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Reptiles Of Africa

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Nile CrodileCrodile - Nile crocodiles may exceptionally exceed 1,000 kg in weight. The jaws are long, and have prominent teeth. The eyes and valved nostrils are situated on top of the head.
The skin is covered with geometrically arranged, horny plates, many of which are keeled and bony. The plates on top of the head are fused to the skull.

The hind feet are webbed. The tail is 40% of the total body length, rectangular in cross-section, and has two raised dorsal keels. The young are greenish, with irregular black markings over the back and sides, and the throat and belly are uniform straw-yellow. Adults are darker, being uniform olive to grey, with a yellow or cream belly.


Larger rivers, lakes and swamps, but also into river mouths, estuaries and mangrove swamps. Crocodiles are most common in Okavango Delta and Chobe River.


Young crocodiles dig a burrow up to 3m long in which they shelter for the first 4-5 years of life. They spend a lot of time out of water and eat small prey, Subadults take up residence in swamps and backwaters, eating fish, terrapins, birds and small mammals. Adults grasp prey with a fast, sideways swipe of the head. The tail may be used to knock over vegetation to dislodge nestling birds, or to direct fish to within striking distance of the jaws.

On hot days, they come ashore on sand bars to bask. At high temperatures they lie with mouth agape, losing excess heat by evaporation. They swim effortlessly, using the broad, flattened tail. The webbed hind feet allow careful manoeuvring during mating and when preparing to ambush food.

The valved nostrils and gular flap at the back of the mouth enable them to feed underwater. They live for up to 60 years, and very large specimens may live to 100 years.


They feed regularly on fish, particularly catfish, but also ambush game coming to drink. This is seized and pulled into the water to drown. Antelope are usually taken, but even zebra and buffalo may be overcome. Man is considered fair game; attacks (and fatalities) are still relatively common. Large food items are softened by biting. If too large to be swallowed whole, prey is torn to bits by the crocodile seizing a mouthful and spinning on its long axis. Cooperative behaviour in feeding and breaking up prey is known.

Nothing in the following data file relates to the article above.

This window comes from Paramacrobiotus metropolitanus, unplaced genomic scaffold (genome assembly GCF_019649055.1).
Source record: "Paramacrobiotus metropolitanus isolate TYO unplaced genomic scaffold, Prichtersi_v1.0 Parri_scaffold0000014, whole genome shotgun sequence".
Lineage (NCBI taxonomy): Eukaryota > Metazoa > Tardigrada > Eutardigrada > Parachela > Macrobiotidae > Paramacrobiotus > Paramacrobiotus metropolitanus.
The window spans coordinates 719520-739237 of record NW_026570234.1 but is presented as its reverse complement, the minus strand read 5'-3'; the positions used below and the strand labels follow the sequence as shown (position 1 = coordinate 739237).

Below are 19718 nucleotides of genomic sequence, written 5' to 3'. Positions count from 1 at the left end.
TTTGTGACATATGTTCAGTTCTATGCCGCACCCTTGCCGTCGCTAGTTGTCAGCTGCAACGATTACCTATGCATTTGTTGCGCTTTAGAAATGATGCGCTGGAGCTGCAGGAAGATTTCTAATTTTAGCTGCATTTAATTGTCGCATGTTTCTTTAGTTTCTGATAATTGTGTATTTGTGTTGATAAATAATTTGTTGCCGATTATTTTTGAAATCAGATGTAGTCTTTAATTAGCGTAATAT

Crocodiles are surprisingly attentive parents, and nest construction and the care of the young is very advanced. Sexual maturity is reached in 12-15 years at about 2-3 m (70-100 kg). At the start of the breeding season (May), males develop a dominance hierarchy. Mating takes place in the water in July-August. The female selects a suitable sunny sand bank that is above floodwater level and which has good drainage and cover nearby.

She will use it, unless disturbed, for the rest of her life. At night, usually in November, she digs a hole (30-45 cm deep) with her hind legs, and lays 16-80 white, hard-shelled eggs (70-78 x 50-56 mm, 85-125 g). The nest site is defended against predators and other crocodiles, and during this period the female does not eat, but may go to the water to drink.

The male remains in the vicinity, but is not allowed near the nest mound by the female. 84-90 days later the hatchlings, while still in the egg, give a high-pitched cheeping noise that is audible 20 m away. The female carefully opens the nest and takes all the young into her mouth.